Billions of years ago, the organisms that populated the Earth were mostly bacteria and other microorganisms. Until now, the oldest moving creature that the scientists found dated about 570 million years. Now, the researchers found 2-billion-year old fossils, and they believe these belonged to the first moving organisms on Earth.
The results of the new study were issued in the Proceedings of the National Academy of Sciences journal. According to the report, scientists unearthed tube-like fossils of about 2 billion years of age from a site in Gabon, on the coast of Africa. The researchers believe these fossils belonged to slimy colonies of microorganisms that moved together at once, as a unit, in their search for food.
These findings are essential in understanding better the evolution of life on Earth and are also significant since discovering 2-billion-year old fossils is not an easy feat to pull off. If the scientists are correct, these represent the earliest evidence of moving organisms on Earth.
This 2-Billion-Year Old Fossils Might Belong To The First Moving Organisms On Earth
“It is plausible that the organisms behind this phenomenon moved in search of nutrients and oxygen that were produced by bacteria mats on the seafloor-water interface,” said Dr. Ernest Chi Fru, one of the study’s co-authors.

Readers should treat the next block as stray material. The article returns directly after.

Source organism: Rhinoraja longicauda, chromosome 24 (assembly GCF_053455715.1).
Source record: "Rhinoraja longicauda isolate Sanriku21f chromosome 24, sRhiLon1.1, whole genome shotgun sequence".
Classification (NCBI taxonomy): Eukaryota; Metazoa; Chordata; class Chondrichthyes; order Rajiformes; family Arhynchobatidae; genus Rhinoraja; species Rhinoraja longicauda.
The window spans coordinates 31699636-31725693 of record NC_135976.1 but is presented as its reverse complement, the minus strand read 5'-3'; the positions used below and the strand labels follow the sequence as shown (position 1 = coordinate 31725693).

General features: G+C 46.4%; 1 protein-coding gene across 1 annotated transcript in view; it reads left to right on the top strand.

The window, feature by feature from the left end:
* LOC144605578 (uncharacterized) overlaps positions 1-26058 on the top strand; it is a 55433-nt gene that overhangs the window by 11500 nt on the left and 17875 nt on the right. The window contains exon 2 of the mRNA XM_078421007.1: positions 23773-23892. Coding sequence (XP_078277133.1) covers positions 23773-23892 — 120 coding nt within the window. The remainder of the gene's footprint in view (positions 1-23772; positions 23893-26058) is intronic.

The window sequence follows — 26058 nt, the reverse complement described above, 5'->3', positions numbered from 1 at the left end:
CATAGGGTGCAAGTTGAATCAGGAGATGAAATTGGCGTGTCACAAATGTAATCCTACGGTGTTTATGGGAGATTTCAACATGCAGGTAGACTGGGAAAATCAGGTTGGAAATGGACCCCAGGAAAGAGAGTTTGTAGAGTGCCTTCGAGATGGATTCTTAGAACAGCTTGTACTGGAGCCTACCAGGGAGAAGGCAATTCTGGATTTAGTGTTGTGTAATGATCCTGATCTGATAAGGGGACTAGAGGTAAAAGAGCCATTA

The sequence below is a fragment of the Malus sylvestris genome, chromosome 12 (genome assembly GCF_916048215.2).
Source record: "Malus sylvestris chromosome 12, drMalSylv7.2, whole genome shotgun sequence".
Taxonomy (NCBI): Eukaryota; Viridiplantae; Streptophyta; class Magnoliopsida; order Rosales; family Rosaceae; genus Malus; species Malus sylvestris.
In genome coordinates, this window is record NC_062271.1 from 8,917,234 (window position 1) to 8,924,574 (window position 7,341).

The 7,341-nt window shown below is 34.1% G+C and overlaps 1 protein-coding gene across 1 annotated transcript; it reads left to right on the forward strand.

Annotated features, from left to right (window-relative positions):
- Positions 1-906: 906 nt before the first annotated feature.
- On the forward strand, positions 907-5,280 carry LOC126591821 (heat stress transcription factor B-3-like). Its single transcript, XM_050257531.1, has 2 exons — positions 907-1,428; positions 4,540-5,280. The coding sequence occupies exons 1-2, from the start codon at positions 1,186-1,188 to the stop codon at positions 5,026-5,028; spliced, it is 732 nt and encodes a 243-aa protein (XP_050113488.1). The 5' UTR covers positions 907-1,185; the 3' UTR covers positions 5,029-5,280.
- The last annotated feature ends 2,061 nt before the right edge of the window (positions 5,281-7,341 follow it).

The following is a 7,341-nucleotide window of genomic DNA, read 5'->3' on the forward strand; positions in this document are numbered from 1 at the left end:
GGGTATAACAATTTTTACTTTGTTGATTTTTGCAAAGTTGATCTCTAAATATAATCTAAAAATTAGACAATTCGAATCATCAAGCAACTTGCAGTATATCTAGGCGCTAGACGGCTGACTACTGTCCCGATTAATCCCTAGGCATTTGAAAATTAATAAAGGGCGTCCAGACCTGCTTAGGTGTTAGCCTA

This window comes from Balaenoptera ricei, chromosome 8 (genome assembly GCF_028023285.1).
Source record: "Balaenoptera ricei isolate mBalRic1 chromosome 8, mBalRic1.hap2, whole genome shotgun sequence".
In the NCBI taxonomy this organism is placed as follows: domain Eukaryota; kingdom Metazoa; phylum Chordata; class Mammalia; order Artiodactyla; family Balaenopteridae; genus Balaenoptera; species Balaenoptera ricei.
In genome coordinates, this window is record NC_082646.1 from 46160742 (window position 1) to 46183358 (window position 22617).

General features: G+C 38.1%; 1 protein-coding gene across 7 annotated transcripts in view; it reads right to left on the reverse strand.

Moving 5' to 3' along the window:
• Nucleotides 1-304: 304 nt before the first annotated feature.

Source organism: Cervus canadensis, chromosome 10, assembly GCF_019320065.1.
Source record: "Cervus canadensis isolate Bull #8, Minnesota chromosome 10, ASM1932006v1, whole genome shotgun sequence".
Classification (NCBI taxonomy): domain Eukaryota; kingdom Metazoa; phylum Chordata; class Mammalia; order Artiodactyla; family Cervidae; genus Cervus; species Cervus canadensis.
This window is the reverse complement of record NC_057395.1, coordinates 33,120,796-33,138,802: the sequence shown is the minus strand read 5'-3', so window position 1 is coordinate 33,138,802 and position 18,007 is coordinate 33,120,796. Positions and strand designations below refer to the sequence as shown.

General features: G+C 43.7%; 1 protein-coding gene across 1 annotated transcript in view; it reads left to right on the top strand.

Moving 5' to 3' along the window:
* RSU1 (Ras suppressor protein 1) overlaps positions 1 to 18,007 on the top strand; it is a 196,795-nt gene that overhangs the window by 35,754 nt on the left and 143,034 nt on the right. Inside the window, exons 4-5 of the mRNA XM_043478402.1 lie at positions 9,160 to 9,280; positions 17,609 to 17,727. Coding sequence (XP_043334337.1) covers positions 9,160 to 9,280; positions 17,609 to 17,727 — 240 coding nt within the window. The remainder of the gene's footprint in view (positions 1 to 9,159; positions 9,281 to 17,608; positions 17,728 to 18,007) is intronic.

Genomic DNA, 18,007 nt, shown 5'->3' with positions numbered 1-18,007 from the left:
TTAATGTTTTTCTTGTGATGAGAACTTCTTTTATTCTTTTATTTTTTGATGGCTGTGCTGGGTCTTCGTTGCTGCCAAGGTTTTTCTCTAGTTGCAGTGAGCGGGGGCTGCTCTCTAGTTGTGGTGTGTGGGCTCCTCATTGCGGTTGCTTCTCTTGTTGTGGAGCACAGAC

“The results raise a number of fascinating questions about the history of life on Earth, and how and when organisms began to move. Was this a primitive biological innovation, a prelude to more perfected forms of locomotion seen around us today, or was this simply an experiment that was cut short?” Dr. Chi Fru added.
“While it remains uncertain whether the amoeboid-like organisms represent a failed experiment or a prelude to subsequent evolutionary innovations, they add to the growing record of comparatively complex life forms that existed more than a billion years before animals emerged in the late Neoproterozoic,” the researchers wrote in their study’s report.